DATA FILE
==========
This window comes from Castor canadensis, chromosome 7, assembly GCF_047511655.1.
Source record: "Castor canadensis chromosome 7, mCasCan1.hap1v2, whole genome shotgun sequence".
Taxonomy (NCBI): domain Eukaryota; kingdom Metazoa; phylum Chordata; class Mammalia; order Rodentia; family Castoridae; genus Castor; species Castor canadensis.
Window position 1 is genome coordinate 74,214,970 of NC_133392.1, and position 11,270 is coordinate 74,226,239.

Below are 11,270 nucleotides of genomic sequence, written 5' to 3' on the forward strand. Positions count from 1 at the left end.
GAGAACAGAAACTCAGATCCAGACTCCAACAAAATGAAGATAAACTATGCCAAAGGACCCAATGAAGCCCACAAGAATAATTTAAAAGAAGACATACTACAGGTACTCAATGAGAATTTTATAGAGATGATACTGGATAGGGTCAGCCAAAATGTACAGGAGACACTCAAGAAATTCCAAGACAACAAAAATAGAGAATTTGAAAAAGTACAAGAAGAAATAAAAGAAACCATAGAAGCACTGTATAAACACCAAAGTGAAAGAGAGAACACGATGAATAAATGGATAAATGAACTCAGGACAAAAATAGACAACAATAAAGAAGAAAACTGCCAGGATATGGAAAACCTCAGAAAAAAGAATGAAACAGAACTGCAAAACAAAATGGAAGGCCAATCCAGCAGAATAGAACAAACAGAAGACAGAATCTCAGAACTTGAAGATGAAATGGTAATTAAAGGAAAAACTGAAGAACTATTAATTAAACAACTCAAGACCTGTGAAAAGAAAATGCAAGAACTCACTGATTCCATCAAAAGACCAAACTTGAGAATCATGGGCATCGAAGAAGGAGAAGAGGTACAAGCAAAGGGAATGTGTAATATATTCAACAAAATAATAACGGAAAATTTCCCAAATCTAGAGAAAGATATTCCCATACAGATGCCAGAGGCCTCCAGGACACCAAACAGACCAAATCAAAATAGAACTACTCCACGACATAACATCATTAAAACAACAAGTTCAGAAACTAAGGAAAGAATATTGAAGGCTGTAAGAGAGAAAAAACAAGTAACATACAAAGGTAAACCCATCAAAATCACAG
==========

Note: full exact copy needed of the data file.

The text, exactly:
This window comes from Castor canadensis, chromosome 7, assembly GCF_047511655.1.
Source record: "Castor canadensis chromosome 7, mCasCan1.hap1v2, whole genome shotgun sequence".
Taxonomy (NCBI): domain Eukaryota; kingdom Metazoa; phylum Chordata; class Mammalia; order Rodentia; family Castoridae; genus Castor; species Castor canadensis.
Window position 1 is genome coordinate 74,214,970 of NC_133392.1, and position 11,270 is coordinate 74,226,239.

Below are 11,270 nucleotides of genomic sequence, written 5' to 3' on the forward strand. Positions count from 1 at the left end.
GAGAACAGAAACTCAGATCCAGACTCCAACAAAATGAAGATAAACTATGCCAAAGGACCCAATGAAGCCCACAAGAATAATTTAAAAGAAGACATACTACAGGTACTCAATGAGAATTTTATAGAGATGATACTGGATAGGGTCAGCCAAAATGTACAGGAGACACTCAAGAAATTCCAAGACAACAAAAATAGAGAATTTGAAAAAGTACAAGAAGAAATAAAAGAAACCATAGAAGCACTGTATAAACACCAAAGTGAAAGAGAGAACACGATGAATAAATGGATAAATGAACTCAGGACAAAAATAGACAACAATAAAGAAGAAAACTGCCAGGATATGGAAAACCTCAGAAAAAAGAATGAAACAGAACTGCAAAACAAAATGGAAGGCCAATCCAGCAGAATAGAACAAACAGAAGACAGAATCTCAGAACTTGAAGATGAAATGGTAATTAAAGGAAAAACTGAAGAACTATTAATTAAACAACTCAAGACCTGTGAAAAGAAAATGCAAGAACTCACTGATTCCATCAAAAGACCAAACTTGAGAATCATGGGCATCGAAGAAGGAGAAGAGGTACAAGCAAAGGGAATGTGTAATATATTCAACAAAATAATAACGGAAAATTTCCCAAATCTAGAGAAAGATATTCCCATACAGATGCCAGAGGCCTCCAGGACACCAAACAGACCAAATCAAAATAGAACTACTCCACGACATAACATCATTAAAACAACAAGTTCAGAAACTAAGGAAAGAATATTGAAGGCTGTAAGAGAGAAAAAACAAGTAACATACAAAGGTAAACCCATCAAAATCACAG